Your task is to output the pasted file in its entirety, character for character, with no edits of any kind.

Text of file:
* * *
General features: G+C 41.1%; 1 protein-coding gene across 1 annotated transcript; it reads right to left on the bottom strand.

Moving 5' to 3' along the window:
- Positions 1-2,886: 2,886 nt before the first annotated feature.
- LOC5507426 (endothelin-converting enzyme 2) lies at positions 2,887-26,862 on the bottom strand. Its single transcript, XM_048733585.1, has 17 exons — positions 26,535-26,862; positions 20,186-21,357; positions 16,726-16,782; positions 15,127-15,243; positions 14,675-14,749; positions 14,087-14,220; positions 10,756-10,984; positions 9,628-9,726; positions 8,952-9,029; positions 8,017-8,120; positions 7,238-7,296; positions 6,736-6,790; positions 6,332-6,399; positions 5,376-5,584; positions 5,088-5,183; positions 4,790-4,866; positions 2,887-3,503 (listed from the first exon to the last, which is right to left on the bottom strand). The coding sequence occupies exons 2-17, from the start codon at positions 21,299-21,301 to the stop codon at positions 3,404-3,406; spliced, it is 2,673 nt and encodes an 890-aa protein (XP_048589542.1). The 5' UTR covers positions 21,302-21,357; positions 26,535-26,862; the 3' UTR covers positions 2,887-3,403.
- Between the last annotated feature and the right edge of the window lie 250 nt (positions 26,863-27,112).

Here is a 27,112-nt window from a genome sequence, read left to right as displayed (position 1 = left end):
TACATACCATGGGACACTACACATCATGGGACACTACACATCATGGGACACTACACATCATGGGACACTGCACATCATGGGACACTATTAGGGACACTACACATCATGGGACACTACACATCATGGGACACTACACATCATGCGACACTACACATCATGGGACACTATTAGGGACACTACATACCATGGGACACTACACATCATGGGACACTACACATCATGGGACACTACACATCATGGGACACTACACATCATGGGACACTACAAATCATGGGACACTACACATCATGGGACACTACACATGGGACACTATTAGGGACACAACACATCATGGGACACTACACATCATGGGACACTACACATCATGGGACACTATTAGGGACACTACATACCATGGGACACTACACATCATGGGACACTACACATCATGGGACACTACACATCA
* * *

General features: G+C 41.1%; 1 protein-coding gene across 1 annotated transcript; it reads right to left on the bottom strand.

Moving 5' to 3' along the window:
- Positions 1-2,886: 2,886 nt before the first annotated feature.
- LOC5507426 (endothelin-converting enzyme 2) lies at positions 2,887-26,862 on the bottom strand. Its single transcript, XM_048733585.1, has 17 exons — positions 26,535-26,862; positions 20,186-21,357; positions 16,726-16,782; positions 15,127-15,243; positions 14,675-14,749; positions 14,087-14,220; positions 10,756-10,984; positions 9,628-9,726; positions 8,952-9,029; positions 8,017-8,120; positions 7,238-7,296; positions 6,736-6,790; positions 6,332-6,399; positions 5,376-5,584; positions 5,088-5,183; positions 4,790-4,866; positions 2,887-3,503 (listed from the first exon to the last, which is right to left on the bottom strand). The coding sequence occupies exons 2-17, from the start codon at positions 21,299-21,301 to the stop codon at positions 3,404-3,406; spliced, it is 2,673 nt and encodes an 890-aa protein (XP_048589542.1). The 5' UTR covers positions 21,302-21,357; positions 26,535-26,862; the 3' UTR covers positions 2,887-3,403.
- Between the last annotated feature and the right edge of the window lie 250 nt (positions 26,863-27,112).

Here is a 27,112-nt window from a genome sequence, read left to right as displayed (position 1 = left end):
TACATACCATGGGACACTACACATCATGGGACACTACACATCATGGGACACTACACATCATGGGACACTGCACATCATGGGACACTATTAGGGACACTACACATCATGGGACACTACACATCATGGGACACTACACATCATGCGACACTACACATCATGGGACACTATTAGGGACACTACATACCATGGGACACTACACATCATGGGACACTACACATCATGGGACACTACACATCATGGGACACTACACATCATGGGACACTACAAATCATGGGACACTACACATCATGGGACACTACACATGGGACACTATTAGGGACACAACACATCATGGGACACTACACATCATGGGACACTACACATCATGGGACACTATTAGGGACACTACATACCATGGGACACTACACATCATGGGACACTACACATCATGGGACACTACACATCA